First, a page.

Dgraph compared to other databases

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This section is being considered for removal.

Reason: We are moving over this page to https://docs.dgraph.io/v0.7.4/dgraph-compared-to-other-databases

This article has been marked as incomplete.

Reason: Needs a summarized view on graph databases

This page attempts to draw a comparison between Dgraph and other popular graph databases/datastores. The summaries that follow are brief descriptions that may help a person decide if Dgraph will suit their needs.

Batch based

Batch based graph processing frameworks provide a very high throughput to do periodic processing of data. This is useful to convert graph data into a shape readily usable by other systems to then serve the data to end users.


  • Pregel[1], is a system for large-scale graph processing by Google. You can think of it as equivalent to MapReduce/Hadoop.
  • Pregel isn't designed to be exposed directly to users, i.e. run with real-time updates and execute arbitrary complexity queries. Dgraph is designed to be able to respond to arbitrarily complex user queries in low latency and allow user interaction.
  • Pregel can be used along side Dgraph for complementary processing of the graph, to allow for queries which would take over a minute to run via Dgraph, or produce too much data to be consumed by clients directly.


Graph databases optimize internal data representation to be able to do graph operations efficiently.


  • Neo4j[2] is the most popular graph database according to db-engines.com[3] and has been around since 2007. Dgraph is a much newer graph database built to scale to Google web scale and for serious production usage as the primary database.
  • Neo4j is written in Java and supports Cypher and Gremlin query language. Dgraph aims to support GraphQL[4], a query language created by Facebook. As opposed to Cypher or Gremlin, which produce results in simple list format, GraphQL allows results to be produced in a subgraph format, which has richer semantics. Also, GraphQL supports schema validation which is useful to ensure data correctness during both input and output.
Note:After v1.0 release, Dgraph would also work on Gremlin.
  • Neo4j is built similar to MySQL, run on a single machine with a global mutex lock to ensure full ACID-compliant transactional model. Dgraph is a distributed system built for low latency, high throughput query execution. It picks pages from Google's Bigtable[5] and Facebook's Tao[6], both of which achieve high scalability at the cost of lack of full ACID compliant transactional support. Also see: Dgraph#Note on Transactions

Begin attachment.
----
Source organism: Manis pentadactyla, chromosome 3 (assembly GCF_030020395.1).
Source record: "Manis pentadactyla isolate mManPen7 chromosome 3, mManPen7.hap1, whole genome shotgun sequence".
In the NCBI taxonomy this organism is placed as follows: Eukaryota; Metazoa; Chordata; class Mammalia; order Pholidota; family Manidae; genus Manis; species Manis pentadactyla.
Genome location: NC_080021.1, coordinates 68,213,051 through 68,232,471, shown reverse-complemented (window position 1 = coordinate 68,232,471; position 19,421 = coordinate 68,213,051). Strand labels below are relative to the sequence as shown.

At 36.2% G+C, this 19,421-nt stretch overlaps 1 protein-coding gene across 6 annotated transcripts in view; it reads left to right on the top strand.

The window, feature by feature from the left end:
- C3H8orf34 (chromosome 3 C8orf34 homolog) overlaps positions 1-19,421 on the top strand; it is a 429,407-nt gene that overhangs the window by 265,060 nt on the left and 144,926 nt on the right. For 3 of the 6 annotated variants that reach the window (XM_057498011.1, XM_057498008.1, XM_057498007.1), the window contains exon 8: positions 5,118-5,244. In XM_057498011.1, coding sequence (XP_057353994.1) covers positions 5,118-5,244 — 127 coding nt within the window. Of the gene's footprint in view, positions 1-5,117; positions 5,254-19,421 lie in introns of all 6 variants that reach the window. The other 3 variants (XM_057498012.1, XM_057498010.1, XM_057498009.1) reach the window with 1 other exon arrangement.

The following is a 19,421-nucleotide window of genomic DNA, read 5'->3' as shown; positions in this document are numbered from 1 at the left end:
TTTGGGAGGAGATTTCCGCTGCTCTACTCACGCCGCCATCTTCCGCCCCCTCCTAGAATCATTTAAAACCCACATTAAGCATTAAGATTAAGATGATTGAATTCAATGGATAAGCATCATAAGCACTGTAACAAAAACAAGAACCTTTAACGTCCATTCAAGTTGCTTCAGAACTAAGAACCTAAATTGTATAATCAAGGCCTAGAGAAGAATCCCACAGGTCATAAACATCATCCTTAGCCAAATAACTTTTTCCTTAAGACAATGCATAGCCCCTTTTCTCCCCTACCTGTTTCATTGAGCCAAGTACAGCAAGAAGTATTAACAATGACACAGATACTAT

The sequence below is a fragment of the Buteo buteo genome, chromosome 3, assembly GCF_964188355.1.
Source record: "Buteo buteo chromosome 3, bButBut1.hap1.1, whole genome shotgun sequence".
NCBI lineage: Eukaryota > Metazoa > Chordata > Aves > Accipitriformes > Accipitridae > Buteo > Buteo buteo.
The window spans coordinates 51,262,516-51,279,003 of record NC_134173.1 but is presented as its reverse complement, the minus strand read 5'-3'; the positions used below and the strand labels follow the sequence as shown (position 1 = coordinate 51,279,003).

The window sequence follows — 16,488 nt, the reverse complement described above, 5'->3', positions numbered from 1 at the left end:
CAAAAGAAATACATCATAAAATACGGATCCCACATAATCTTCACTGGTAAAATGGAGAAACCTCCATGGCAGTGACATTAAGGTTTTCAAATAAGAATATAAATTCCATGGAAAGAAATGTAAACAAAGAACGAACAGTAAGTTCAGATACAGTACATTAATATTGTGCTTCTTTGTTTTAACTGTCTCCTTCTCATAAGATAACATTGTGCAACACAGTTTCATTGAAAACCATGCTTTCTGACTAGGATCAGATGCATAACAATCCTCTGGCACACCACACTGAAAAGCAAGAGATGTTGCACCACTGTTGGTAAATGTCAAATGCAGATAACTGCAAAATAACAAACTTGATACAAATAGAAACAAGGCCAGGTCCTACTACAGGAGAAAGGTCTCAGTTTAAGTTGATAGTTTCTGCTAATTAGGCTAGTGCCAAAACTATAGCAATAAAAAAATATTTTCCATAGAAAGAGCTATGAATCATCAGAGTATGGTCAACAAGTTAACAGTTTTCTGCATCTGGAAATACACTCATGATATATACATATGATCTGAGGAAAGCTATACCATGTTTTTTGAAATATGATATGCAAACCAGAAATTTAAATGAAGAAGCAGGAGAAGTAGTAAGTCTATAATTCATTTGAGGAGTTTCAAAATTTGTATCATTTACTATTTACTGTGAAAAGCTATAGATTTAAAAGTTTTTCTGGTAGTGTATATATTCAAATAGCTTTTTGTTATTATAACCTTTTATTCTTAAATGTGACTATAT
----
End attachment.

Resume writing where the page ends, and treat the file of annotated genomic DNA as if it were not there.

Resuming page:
For a more thorough comparison of Dgraph vs Neo4j, you can read our blog.[7]


Graph datastores act like a graph layer above some other SQL/NoSQL database to do the data management for them. This other database is the one responsible for backups, snapshots, server failures and data integrity.


  • Both Cayley[8] and Dgraph are written primarily in Go language and inspired from different projects at Google.
  • Cayley acts like a graph layer, providing a clean storage interface that could be implemented by various stores, for, e.g., PostGreSQL, RocksDB for a single machine, MongoDB to allow distribution. In other words, Cayley hands over data to other databases. While Dgraph uses RocksDB, it assumes complete ownership over the data and tightly couples data storage and management to allow for efficient distributed queries.
  • Cayley's design suffers from high fan-out issues. In that, if intermediate steps cause a lot of results to be returned, and the data is distributed, it would result in many network calls between Cayley and the underlying data layer. Dgraph's design minimizes the number of network calls, to reduce the number of servers it needs to touch to respond to a query. This design produces better and predictable query latencies in a cluster, even as cluster size increases.


  1. https://kowshik.github.io/JPregel/pregel_paper.pdf
  2. https://neo4j.com/
  3. http://db-engines.com/en/ranking/graph+dbms
  4. https://facebook.github.io/graphql/
  5. http://static.googleusercontent.com/media/research.google.com/en//archive/bigtable-osdi06.pdf
  6. https://research.facebook.com/publications/tao-facebook-s-distributed-data-store-for-the-social-graph/
  7. https://open.dgraph.io/post/benchmark-neo4j
  8. https://cayley.io/